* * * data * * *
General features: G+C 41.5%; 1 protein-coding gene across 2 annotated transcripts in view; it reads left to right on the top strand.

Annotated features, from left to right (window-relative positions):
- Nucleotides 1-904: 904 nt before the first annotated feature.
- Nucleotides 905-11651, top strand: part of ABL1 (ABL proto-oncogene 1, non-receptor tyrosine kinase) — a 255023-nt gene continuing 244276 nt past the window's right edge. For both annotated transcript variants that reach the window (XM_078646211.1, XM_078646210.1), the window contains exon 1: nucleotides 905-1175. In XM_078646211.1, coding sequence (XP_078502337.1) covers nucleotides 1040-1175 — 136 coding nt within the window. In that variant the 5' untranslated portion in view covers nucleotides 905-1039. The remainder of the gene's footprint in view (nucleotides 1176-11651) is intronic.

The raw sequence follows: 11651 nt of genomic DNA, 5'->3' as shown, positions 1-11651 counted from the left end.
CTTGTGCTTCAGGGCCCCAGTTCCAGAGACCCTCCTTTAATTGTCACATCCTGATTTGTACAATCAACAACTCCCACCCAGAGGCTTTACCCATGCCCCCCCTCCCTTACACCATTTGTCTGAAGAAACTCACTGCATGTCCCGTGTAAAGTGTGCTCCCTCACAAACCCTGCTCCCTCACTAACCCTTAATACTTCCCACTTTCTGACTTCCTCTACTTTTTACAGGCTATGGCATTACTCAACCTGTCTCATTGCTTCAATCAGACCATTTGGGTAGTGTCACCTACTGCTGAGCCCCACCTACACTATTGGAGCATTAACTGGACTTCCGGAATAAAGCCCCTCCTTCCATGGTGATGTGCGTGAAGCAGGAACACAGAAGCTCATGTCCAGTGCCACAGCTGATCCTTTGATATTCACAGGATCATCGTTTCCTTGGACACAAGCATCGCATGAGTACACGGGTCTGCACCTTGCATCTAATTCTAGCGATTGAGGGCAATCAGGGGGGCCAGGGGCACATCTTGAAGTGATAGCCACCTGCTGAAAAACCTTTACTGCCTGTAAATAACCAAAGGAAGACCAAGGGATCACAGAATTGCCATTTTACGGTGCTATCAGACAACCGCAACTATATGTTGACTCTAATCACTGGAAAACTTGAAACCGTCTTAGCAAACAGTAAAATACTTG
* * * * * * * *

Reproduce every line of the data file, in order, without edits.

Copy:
General features: G+C 41.5%; 1 protein-coding gene across 2 annotated transcripts in view; it reads left to right on the top strand.

Annotated features, from left to right (window-relative positions):
- Nucleotides 1-904: 904 nt before the first annotated feature.
- Nucleotides 905-11651, top strand: part of ABL1 (ABL proto-oncogene 1, non-receptor tyrosine kinase) — a 255023-nt gene continuing 244276 nt past the window's right edge. For both annotated transcript variants that reach the window (XM_078646211.1, XM_078646210.1), the window contains exon 1: nucleotides 905-1175. In XM_078646211.1, coding sequence (XP_078502337.1) covers nucleotides 1040-1175 — 136 coding nt within the window. In that variant the 5' untranslated portion in view covers nucleotides 905-1039. The remainder of the gene's footprint in view (nucleotides 1176-11651) is intronic.

The raw sequence follows: 11651 nt of genomic DNA, 5'->3' as shown, positions 1-11651 counted from the left end.
CTTGTGCTTCAGGGCCCCAGTTCCAGAGACCCTCCTTTAATTGTCACATCCTGATTTGTACAATCAACAACTCCCACCCAGAGGCTTTACCCATGCCCCCCCTCCCTTACACCATTTGTCTGAAGAAACTCACTGCATGTCCCGTGTAAAGTGTGCTCCCTCACAAACCCTGCTCCCTCACTAACCCTTAATACTTCCCACTTTCTGACTTCCTCTACTTTTTACAGGCTATGGCATTACTCAACCTGTCTCATTGCTTCAATCAGACCATTTGGGTAGTGTCACCTACTGCTGAGCCCCACCTACACTATTGGAGCATTAACTGGACTTCCGGAATAAAGCCCCTCCTTCCATGGTGATGTGCGTGAAGCAGGAACACAGAAGCTCATGTCCAGTGCCACAGCTGATCCTTTGATATTCACAGGATCATCGTTTCCTTGGACACAAGCATCGCATGAGTACACGGGTCTGCACCTTGCATCTAATTCTAGCGATTGAGGGCAATCAGGGGGGCCAGGGGCACATCTTGAAGTGATAGCCACCTGCTGAAAAACCTTTACTGCCTGTAAATAACCAAAGGAAGACCAAGGGATCACAGAATTGCCATTTTACGGTGCTATCAGACAACCGCAACTATATGTTGACTCTAATCACTGGAAAACTTGAAACCGTCTTAGCAAACAGTAAAATACTTG